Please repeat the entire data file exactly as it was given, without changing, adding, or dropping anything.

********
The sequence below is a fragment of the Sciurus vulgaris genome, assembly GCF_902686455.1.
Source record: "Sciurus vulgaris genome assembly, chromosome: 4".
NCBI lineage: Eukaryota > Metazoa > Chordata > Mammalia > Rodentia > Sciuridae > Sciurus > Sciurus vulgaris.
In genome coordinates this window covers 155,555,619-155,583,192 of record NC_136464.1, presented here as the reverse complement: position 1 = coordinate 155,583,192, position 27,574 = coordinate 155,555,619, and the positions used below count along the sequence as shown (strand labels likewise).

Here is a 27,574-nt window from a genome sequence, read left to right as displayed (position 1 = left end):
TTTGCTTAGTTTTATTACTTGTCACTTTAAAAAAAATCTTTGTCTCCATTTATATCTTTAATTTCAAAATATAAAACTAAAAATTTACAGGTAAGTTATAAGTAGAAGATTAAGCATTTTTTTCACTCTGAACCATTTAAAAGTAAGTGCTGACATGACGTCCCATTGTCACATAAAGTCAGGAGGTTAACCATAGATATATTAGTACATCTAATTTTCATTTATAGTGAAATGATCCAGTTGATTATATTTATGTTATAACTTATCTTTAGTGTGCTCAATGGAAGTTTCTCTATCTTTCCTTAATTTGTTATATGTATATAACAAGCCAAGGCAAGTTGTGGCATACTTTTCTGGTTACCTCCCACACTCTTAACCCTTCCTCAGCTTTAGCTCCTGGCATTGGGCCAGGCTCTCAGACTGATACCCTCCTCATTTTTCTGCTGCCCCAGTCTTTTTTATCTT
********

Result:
The sequence below is a fragment of the Sciurus vulgaris genome, assembly GCF_902686455.1.
Source record: "Sciurus vulgaris genome assembly, chromosome: 4".
NCBI lineage: Eukaryota > Metazoa > Chordata > Mammalia > Rodentia > Sciuridae > Sciurus > Sciurus vulgaris.
In genome coordinates this window covers 155,555,619-155,583,192 of record NC_136464.1, presented here as the reverse complement: position 1 = coordinate 155,583,192, position 27,574 = coordinate 155,555,619, and the positions used below count along the sequence as shown (strand labels likewise).

Here is a 27,574-nt window from a genome sequence, read left to right as displayed (position 1 = left end):
TTTGCTTAGTTTTATTACTTGTCACTTTAAAAAAAATCTTTGTCTCCATTTATATCTTTAATTTCAAAATATAAAACTAAAAATTTACAGGTAAGTTATAAGTAGAAGATTAAGCATTTTTTTCACTCTGAACCATTTAAAAGTAAGTGCTGACATGACGTCCCATTGTCACATAAAGTCAGGAGGTTAACCATAGATATATTAGTACATCTAATTTTCATTTATAGTGAAATGATCCAGTTGATTATATTTATGTTATAACTTATCTTTAGTGTGCTCAATGGAAGTTTCTCTATCTTTCCTTAATTTGTTATATGTATATAACAAGCCAAGGCAAGTTGTGGCATACTTTTCTGGTTACCTCCCACACTCTTAACCCTTCCTCAGCTTTAGCTCCTGGCATTGGGCCAGGCTCTCAGACTGATACCCTCCTCATTTTTCTGCTGCCCCAGTCTTTTTTATCTT